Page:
Tuesday, July 01, 2008

Often They Float

A 22-year veteran CIA undercover operative is suing in Federal Court to declassify reports he filed from the field proving that Iran had stopped its nuclear weapons program. The reports were suppressed by CIA management, which appears to have been under orders to think differently at the time.

"On five occasions he was ordered to either falsify his reporting on WMD in the Near East, or not to file his reports at all," his lawyer said. So the agent was fired. So he sues.

Much later, of course, the CIA released a finding that Iran had, in fact, stopped their nuclear program in 2003, just as the agent had reported. He was canned for telling the truth. So now he sues again.

The CIA doesn't want to know what it doesn't want to know. (But Google knows everything.)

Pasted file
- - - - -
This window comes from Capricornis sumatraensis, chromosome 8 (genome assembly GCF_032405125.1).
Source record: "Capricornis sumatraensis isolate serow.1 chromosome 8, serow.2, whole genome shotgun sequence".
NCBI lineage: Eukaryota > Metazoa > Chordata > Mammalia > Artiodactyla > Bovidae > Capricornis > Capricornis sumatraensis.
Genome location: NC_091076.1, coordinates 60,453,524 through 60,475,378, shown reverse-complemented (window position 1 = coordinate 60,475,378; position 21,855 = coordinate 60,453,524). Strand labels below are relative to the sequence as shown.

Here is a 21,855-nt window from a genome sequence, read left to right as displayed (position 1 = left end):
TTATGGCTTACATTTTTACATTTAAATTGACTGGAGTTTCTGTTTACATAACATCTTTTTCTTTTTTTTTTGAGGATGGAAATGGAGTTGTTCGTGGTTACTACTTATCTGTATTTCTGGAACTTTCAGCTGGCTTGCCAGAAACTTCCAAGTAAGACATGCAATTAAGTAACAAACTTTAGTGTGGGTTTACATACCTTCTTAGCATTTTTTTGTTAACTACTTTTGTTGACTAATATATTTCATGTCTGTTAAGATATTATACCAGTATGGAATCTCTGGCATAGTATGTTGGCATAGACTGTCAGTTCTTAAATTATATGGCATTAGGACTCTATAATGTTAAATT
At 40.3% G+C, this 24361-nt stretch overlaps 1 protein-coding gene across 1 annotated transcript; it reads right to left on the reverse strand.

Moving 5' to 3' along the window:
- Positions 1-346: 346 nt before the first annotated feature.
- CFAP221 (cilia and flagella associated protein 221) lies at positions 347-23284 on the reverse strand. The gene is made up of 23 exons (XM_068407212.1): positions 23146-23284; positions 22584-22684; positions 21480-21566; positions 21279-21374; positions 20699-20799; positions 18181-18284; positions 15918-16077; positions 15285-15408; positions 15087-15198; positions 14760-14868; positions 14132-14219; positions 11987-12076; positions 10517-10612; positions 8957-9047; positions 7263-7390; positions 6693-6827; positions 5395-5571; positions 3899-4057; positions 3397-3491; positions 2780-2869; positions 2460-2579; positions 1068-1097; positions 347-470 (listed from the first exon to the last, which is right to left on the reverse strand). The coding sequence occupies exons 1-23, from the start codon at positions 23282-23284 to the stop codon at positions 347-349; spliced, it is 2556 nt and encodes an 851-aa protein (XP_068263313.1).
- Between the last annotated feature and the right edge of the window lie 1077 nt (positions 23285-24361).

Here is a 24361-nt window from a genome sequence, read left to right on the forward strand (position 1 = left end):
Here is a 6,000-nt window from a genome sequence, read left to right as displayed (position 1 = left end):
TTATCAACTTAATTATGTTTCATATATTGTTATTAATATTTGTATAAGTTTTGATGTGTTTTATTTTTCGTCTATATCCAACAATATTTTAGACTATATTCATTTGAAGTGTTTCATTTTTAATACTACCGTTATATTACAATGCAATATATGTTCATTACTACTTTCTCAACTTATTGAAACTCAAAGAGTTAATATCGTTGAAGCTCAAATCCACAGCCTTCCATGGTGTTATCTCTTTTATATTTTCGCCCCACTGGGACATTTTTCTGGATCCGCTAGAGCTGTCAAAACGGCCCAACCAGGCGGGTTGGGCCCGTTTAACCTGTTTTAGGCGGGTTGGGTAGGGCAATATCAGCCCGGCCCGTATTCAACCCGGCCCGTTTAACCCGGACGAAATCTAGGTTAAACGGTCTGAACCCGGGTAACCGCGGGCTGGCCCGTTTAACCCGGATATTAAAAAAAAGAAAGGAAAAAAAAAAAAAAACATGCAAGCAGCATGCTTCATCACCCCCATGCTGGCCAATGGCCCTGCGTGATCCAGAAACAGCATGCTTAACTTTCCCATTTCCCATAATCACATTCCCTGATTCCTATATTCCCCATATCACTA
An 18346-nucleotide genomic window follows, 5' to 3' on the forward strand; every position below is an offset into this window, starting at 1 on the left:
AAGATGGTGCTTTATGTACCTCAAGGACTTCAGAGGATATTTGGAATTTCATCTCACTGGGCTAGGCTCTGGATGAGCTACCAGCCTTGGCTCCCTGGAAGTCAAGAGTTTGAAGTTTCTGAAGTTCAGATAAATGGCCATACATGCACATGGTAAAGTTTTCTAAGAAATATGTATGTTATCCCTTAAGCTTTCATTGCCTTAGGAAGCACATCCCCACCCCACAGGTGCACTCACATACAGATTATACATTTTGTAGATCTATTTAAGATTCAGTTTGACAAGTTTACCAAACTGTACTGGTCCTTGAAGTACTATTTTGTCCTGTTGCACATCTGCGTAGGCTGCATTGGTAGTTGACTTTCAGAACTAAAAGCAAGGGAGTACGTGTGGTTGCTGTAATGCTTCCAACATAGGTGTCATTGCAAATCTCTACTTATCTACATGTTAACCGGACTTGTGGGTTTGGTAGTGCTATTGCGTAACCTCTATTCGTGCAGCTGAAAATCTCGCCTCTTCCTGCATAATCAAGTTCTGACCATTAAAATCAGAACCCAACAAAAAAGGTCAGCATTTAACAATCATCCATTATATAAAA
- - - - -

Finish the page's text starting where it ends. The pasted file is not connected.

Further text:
Guy walks into a bank with a check that somebody from eBay sent to pay for an auction. It is twice what the auction was for. Asks the bank to check its validity. Bank checks. Manager whispers to guards. Police come in and pounce on the guy. Arrest him. Out on $4500 bond, he has to spend $14,000 to get the mess untangled. All because he had a doubt about a check.

The bank never reimburses him for its mistake. Ooops...
"Bank of America refused to reimburse Shinnick, and so Shinnick took his story to a consumer advocate radio show host, Clark Howard. Lots of Bank of America customers were disgusted by BofA's callousness and have closed their accounts with the bank. Howard says they've pulled $50 million from B of A."
In the comments section following the story in BoingBoing, readers pull another $900,000 in disgust at the bank's behavior. That's money that will never return.

Big corporations sometimes forget to tiptoe through the tulips.

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